Growing in Role

Growing in Role

Career growth is not just about changing jobs. Most of the time, we can develop and learn in our current position by evolving with inevitable changes. Growing in role satisfies people who really enjoy their role or their work environment and want to stay.  It also may be required as roles change in response to stakeholder needs, new technologies, or organizational direction. Here are some approaches to making sure you are getting the most from your current role.

1. Do your whole job well. By mastering the basic and more complex aspects of your position, you will demonstrate to your employer and, more importantly, to yourself that you are ready to handle more challenging work within your role.

2. See your job with fresh eyes. It’s easy to fall into a routine. This may feel comfortable, but it’s an impediment to your career development. To break out of a rut, take an objective look at everything you do. You may find that some of your tasks could be done more efficiently, some could be made easier or more pleasant for your stakeholders, while others may not even be necessary at all. 

3. Demonstrate your value. How do you contribute day-to-day in achieving the broader goals and objectives of your team, department and organization? Understanding how you contribute – and how you can contribute better – can help you identify the most impactful ways to grow in your role.

4. Commit to fully using your strengths. What strengths are you using in your job? Instead of focusing exclusively on how to improve weaknesses, look for ways to use your strengths more frequently or more fully.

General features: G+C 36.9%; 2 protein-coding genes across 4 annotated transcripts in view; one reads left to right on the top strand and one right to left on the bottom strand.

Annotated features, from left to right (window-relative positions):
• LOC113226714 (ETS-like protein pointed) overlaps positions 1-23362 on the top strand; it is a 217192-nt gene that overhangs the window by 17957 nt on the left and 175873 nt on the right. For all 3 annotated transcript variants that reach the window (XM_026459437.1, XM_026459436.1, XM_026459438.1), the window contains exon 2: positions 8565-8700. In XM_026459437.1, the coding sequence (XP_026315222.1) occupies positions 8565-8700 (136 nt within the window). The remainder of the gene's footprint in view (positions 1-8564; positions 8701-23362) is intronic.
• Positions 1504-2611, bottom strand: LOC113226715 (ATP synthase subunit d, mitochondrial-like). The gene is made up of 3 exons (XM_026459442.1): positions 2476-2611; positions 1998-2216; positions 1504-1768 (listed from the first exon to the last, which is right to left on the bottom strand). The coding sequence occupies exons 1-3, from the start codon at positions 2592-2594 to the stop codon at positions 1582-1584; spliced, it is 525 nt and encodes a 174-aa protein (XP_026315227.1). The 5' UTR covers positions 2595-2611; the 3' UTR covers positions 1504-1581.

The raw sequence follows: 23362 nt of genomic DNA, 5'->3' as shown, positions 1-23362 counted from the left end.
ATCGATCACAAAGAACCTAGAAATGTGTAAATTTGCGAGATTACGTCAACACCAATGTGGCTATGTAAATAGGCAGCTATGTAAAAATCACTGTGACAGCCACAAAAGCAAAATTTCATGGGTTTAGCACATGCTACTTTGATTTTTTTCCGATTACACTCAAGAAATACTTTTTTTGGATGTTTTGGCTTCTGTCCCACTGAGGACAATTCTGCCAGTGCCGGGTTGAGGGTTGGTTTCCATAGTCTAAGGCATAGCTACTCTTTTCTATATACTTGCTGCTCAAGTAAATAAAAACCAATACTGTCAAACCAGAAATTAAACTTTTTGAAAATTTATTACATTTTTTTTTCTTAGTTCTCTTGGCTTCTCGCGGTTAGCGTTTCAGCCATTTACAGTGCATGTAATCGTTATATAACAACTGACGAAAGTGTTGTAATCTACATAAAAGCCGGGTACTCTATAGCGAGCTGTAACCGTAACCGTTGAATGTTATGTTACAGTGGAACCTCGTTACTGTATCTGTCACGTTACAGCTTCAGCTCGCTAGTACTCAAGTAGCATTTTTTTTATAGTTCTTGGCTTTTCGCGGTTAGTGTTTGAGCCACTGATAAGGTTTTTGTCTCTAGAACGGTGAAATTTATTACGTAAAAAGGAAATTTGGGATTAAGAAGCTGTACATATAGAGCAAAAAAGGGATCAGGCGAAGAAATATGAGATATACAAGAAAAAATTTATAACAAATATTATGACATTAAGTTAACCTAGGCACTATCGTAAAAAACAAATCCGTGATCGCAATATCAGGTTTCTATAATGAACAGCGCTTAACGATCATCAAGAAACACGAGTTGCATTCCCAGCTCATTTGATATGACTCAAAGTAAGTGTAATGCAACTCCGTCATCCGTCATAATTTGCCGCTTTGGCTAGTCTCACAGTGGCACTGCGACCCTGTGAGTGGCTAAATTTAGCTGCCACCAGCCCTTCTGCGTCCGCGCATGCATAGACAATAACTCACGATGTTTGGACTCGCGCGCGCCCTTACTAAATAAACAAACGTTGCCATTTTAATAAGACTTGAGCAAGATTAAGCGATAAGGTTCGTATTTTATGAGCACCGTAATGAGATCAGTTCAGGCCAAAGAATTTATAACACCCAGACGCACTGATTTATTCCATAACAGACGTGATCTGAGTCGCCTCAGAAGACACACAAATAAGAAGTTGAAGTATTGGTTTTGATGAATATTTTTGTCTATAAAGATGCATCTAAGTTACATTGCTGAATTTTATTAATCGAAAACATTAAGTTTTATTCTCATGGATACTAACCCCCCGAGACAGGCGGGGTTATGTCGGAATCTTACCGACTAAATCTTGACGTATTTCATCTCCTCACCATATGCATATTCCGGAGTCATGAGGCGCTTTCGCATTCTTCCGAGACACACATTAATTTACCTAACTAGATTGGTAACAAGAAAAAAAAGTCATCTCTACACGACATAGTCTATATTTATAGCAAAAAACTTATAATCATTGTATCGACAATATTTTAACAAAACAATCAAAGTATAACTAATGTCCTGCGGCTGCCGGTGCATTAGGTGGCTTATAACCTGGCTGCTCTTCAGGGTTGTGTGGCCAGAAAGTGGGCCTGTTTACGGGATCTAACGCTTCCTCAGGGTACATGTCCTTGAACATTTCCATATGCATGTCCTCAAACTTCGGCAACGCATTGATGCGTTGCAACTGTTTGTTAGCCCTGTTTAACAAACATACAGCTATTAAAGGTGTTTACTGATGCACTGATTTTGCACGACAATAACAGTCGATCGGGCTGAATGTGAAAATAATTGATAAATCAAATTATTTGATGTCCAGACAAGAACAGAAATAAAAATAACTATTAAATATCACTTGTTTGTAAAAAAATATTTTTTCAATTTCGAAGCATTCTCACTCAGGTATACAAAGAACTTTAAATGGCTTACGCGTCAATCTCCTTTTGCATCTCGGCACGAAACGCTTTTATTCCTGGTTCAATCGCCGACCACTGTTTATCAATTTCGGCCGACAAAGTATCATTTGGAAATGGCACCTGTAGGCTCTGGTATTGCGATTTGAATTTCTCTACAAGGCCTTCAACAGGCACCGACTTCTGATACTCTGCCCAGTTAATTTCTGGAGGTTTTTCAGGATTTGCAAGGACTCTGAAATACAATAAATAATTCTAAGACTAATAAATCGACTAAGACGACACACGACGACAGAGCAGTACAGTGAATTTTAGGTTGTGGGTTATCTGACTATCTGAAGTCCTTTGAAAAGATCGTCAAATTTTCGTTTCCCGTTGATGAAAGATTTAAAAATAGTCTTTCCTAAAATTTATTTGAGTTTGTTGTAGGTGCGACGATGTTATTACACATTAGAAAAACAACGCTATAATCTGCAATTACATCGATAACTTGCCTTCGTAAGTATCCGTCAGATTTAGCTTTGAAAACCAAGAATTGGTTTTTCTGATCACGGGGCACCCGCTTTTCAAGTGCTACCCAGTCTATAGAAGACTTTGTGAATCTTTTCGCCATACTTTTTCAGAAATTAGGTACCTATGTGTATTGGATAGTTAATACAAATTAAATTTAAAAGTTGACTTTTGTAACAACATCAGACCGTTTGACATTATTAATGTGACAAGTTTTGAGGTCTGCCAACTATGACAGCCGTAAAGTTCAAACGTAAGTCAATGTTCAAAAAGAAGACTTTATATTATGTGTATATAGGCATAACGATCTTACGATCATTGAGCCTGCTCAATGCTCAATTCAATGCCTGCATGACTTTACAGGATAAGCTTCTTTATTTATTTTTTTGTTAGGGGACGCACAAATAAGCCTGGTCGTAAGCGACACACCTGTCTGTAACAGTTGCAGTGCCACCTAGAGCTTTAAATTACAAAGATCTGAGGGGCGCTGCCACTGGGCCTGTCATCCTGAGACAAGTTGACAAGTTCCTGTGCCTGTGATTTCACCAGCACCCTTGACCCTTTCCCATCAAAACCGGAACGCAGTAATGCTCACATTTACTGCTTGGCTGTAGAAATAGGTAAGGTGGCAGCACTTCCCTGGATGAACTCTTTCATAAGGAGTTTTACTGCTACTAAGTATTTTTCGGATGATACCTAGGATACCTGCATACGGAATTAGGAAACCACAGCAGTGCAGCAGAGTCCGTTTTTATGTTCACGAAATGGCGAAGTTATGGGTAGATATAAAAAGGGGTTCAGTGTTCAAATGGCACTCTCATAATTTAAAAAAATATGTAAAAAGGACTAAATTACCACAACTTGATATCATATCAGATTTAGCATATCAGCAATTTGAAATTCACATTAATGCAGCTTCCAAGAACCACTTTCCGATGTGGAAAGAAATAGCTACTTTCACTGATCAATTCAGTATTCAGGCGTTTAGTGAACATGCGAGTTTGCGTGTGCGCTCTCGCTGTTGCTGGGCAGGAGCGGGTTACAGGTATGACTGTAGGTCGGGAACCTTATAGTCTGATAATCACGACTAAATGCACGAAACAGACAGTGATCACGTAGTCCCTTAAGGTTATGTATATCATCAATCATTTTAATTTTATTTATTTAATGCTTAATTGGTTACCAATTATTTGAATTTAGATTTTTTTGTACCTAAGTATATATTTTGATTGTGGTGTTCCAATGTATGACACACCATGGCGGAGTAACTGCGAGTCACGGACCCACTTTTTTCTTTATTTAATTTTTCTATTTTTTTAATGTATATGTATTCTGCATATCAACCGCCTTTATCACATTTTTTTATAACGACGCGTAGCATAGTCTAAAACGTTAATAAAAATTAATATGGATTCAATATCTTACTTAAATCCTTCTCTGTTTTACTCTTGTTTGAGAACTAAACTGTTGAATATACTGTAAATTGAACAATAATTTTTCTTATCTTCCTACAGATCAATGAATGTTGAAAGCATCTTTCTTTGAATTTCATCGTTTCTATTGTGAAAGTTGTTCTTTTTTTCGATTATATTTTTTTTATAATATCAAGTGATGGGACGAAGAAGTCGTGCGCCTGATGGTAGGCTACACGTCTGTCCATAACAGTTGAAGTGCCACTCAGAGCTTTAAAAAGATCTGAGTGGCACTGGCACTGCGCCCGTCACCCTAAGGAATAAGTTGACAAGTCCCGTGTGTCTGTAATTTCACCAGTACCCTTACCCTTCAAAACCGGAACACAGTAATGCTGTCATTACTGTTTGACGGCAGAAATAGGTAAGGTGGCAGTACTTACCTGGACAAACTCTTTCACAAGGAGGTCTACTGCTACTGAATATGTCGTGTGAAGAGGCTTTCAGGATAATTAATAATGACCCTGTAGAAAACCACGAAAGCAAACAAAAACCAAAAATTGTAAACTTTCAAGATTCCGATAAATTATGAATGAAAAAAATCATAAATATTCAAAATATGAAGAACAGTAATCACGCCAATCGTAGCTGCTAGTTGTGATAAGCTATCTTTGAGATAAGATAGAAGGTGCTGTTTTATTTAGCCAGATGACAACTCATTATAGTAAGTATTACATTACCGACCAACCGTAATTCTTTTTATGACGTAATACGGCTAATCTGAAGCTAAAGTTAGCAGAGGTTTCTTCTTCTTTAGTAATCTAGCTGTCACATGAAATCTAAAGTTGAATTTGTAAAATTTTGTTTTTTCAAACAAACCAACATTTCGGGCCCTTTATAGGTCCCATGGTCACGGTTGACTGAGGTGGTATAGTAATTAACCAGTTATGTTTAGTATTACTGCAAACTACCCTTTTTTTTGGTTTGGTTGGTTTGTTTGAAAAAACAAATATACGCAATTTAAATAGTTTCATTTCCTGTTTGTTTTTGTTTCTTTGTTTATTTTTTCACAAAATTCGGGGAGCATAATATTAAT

5. Find the overlap. Where do your interests overlap with your employer’s goals?  What could be added to the role to make it more engaging?  Forecast what skills and knowledge will be in demand, and take on the training or other necessary actions to get ready.   

6. Keep your skills current. Learning new skills can be stimulating and motivating, and it can keep your mind engaged. Look for new ways to manage time, communicate, integrate technologies and collaborate to stay current. Skilling up will build confidence, flexibility, efficiency and productivity. Explore internal and external training opportunities.

7. Talk with your managerDiscuss your in-role goals and aspirations with your manager. Solicit your manager’s feedback.  Ask what emerging needs and skills will be required going forward in your role, and then plan your individual development accordingly. Focus on what can be learned or done differently to energize your work and create alignment.

8. Contact employee career servicesSchedule a 1:1 career coaching session to explore your strengths, prepare for career conversations with your manager, and plan your career growth.

To regret one’s own experiences is to arrest one’s own development. To deny one’s own experiences is to put a lie into the lips of one’s life. It is no less than a denial of the soul.

Oscar Wilde